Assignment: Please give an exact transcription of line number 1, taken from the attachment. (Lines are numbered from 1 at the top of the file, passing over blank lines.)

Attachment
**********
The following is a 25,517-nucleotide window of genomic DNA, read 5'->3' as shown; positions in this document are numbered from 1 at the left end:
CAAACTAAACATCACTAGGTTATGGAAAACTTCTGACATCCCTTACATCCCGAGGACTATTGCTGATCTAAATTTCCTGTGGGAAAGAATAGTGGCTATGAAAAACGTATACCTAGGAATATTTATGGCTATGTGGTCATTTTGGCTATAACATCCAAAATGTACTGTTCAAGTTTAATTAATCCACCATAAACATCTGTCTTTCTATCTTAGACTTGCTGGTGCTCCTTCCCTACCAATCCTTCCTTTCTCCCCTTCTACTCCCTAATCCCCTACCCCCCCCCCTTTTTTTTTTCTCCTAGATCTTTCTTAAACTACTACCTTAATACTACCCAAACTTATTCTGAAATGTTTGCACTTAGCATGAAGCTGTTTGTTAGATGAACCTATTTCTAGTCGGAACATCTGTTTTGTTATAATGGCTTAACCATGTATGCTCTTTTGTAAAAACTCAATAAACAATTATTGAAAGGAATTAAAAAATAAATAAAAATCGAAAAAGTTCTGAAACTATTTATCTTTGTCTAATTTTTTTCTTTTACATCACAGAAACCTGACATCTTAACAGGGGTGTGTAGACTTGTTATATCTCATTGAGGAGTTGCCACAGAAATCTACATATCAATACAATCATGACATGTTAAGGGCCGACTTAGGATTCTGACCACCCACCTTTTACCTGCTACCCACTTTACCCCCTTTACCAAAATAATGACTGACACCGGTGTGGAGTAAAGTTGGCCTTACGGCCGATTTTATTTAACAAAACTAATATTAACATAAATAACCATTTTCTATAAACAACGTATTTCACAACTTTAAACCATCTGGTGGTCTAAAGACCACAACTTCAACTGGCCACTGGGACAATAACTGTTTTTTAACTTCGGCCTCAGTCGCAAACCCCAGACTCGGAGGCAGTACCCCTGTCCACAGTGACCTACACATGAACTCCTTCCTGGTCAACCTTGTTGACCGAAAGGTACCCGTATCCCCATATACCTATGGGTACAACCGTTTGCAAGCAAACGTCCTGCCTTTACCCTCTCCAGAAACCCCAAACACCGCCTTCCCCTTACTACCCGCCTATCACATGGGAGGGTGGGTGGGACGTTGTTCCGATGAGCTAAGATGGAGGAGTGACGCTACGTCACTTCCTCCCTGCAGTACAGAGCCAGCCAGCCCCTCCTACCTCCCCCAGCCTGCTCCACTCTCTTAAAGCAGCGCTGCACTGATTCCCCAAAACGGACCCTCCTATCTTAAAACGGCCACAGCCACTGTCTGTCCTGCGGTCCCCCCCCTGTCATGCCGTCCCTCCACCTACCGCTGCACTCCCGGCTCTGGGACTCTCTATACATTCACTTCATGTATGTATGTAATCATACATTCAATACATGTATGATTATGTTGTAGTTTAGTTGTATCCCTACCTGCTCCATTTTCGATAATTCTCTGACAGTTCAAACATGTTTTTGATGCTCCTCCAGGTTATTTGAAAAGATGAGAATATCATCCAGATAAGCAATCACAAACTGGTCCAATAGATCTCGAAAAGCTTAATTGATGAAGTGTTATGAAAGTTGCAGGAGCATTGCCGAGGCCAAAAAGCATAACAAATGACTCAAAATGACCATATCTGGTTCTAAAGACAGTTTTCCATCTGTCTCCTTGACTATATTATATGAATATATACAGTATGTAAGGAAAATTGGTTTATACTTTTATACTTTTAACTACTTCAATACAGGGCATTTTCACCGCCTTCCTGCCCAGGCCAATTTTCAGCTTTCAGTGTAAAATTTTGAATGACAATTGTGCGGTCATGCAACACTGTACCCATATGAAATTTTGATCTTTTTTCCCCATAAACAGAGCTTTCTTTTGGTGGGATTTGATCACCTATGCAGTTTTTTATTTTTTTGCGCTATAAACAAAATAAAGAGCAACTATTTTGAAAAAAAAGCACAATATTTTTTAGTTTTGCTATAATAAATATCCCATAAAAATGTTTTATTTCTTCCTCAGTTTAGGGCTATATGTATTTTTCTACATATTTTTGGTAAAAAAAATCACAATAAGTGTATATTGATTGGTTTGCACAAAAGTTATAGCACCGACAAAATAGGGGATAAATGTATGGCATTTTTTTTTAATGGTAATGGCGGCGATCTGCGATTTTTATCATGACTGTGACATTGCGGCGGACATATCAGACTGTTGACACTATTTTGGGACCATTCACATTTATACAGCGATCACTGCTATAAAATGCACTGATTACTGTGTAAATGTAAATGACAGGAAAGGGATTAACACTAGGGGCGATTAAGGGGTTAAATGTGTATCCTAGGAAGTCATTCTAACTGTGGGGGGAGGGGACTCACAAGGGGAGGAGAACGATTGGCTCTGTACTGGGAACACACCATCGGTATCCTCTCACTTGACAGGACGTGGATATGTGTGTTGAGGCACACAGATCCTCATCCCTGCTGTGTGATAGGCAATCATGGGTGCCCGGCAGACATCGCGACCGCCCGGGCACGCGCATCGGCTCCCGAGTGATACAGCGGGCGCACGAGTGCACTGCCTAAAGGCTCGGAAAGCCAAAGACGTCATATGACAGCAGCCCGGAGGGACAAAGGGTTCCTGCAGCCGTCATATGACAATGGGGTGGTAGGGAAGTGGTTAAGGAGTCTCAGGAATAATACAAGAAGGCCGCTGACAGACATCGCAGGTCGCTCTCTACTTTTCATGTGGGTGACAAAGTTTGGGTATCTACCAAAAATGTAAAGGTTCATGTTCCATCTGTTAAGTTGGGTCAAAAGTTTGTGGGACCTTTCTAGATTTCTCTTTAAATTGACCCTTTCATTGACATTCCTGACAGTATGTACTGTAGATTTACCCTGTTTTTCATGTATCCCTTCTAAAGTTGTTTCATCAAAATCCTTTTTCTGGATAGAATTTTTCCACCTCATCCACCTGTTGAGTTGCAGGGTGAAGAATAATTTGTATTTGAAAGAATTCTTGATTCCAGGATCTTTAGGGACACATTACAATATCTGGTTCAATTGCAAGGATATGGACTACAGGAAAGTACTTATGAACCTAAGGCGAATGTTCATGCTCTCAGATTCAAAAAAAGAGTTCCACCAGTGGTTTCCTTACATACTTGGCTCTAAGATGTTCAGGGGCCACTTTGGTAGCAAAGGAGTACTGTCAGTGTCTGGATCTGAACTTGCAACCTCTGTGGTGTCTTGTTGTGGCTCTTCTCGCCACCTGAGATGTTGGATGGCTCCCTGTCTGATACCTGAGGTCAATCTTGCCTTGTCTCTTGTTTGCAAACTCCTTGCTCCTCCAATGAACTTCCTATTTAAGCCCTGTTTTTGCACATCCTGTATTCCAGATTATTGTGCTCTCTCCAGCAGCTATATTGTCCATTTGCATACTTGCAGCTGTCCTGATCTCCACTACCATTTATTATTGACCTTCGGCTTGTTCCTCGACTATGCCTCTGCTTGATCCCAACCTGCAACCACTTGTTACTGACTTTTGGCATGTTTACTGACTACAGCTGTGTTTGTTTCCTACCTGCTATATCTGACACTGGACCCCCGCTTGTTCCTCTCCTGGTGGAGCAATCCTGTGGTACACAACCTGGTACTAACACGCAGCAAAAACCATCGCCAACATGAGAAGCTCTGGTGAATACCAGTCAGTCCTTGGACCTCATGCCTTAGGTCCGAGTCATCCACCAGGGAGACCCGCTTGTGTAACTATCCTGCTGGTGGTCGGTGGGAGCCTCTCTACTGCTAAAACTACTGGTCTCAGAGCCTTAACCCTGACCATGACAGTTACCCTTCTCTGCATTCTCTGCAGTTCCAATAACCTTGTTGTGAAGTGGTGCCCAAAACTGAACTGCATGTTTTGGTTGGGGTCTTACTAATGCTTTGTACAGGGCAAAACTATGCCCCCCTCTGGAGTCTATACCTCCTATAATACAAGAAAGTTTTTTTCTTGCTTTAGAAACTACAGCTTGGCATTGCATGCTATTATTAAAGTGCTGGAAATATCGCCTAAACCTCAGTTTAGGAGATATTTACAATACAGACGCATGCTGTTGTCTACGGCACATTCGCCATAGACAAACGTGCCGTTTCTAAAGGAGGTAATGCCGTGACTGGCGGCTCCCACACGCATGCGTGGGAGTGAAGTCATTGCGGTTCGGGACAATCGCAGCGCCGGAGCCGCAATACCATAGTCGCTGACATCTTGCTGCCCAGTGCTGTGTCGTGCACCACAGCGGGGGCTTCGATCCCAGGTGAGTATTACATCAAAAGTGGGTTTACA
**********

The following is a 25,517-nucleotide window of genomic DNA, read 5'->3' as shown; positions in this document are numbered from 1 at the left end: